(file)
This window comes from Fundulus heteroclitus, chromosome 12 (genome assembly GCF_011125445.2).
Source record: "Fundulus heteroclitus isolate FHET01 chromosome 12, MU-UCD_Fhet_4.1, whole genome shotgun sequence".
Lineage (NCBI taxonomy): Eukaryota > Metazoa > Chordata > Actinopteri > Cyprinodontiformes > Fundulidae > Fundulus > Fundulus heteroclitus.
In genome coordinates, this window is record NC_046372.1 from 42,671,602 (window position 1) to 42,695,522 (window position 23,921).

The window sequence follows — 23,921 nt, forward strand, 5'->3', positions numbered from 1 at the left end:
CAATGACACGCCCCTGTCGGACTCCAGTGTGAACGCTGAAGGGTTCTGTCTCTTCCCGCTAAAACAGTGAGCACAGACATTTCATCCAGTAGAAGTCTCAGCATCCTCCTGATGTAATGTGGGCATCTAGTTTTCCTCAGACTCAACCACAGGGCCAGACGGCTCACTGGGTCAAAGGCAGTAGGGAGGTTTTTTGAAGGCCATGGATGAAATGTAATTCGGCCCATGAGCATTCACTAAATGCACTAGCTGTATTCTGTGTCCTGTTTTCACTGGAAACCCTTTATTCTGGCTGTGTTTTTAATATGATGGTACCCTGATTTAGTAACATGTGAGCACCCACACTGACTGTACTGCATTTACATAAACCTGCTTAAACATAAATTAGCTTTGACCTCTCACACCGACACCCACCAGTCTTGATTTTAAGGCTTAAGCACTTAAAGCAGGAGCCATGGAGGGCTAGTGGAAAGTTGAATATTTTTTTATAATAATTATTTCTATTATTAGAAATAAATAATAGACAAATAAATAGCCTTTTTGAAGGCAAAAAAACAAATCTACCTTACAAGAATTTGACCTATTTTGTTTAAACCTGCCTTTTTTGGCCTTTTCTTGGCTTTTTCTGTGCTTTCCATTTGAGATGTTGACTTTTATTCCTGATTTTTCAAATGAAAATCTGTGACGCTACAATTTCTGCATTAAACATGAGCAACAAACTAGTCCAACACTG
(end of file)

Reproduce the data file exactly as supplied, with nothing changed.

This window comes from Fundulus heteroclitus, chromosome 12 (genome assembly GCF_011125445.2).
Source record: "Fundulus heteroclitus isolate FHET01 chromosome 12, MU-UCD_Fhet_4.1, whole genome shotgun sequence".
Lineage (NCBI taxonomy): Eukaryota > Metazoa > Chordata > Actinopteri > Cyprinodontiformes > Fundulidae > Fundulus > Fundulus heteroclitus.
In genome coordinates, this window is record NC_046372.1 from 42,671,602 (window position 1) to 42,695,522 (window position 23,921).

The window sequence follows — 23,921 nt, forward strand, 5'->3', positions numbered from 1 at the left end:
CAATGACACGCCCCTGTCGGACTCCAGTGTGAACGCTGAAGGGTTCTGTCTCTTCCCGCTAAAACAGTGAGCACAGACATTTCATCCAGTAGAAGTCTCAGCATCCTCCTGATGTAATGTGGGCATCTAGTTTTCCTCAGACTCAACCACAGGGCCAGACGGCTCACTGGGTCAAAGGCAGTAGGGAGGTTTTTTGAAGGCCATGGATGAAATGTAATTCGGCCCATGAGCATTCACTAAATGCACTAGCTGTATTCTGTGTCCTGTTTTCACTGGAAACCCTTTATTCTGGCTGTGTTTTTAATATGATGGTACCCTGATTTAGTAACATGTGAGCACCCACACTGACTGTACTGCATTTACATAAACCTGCTTAAACATAAATTAGCTTTGACCTCTCACACCGACACCCACCAGTCTTGATTTTAAGGCTTAAGCACTTAAAGCAGGAGCCATGGAGGGCTAGTGGAAAGTTGAATATTTTTTTATAATAATTATTTCTATTATTAGAAATAAATAATAGACAAATAAATAGCCTTTTTGAAGGCAAAAAAACAAATCTACCTTACAAGAATTTGACCTATTTTGTTTAAACCTGCCTTTTTTGGCCTTTTCTTGGCTTTTTCTGTGCTTTCCATTTGAGATGTTGACTTTTATTCCTGATTTTTCAAATGAAAATCTGTGACGCTACAATTTCTGCATTAAACATGAGCAACAAACTAGTCCAACACTG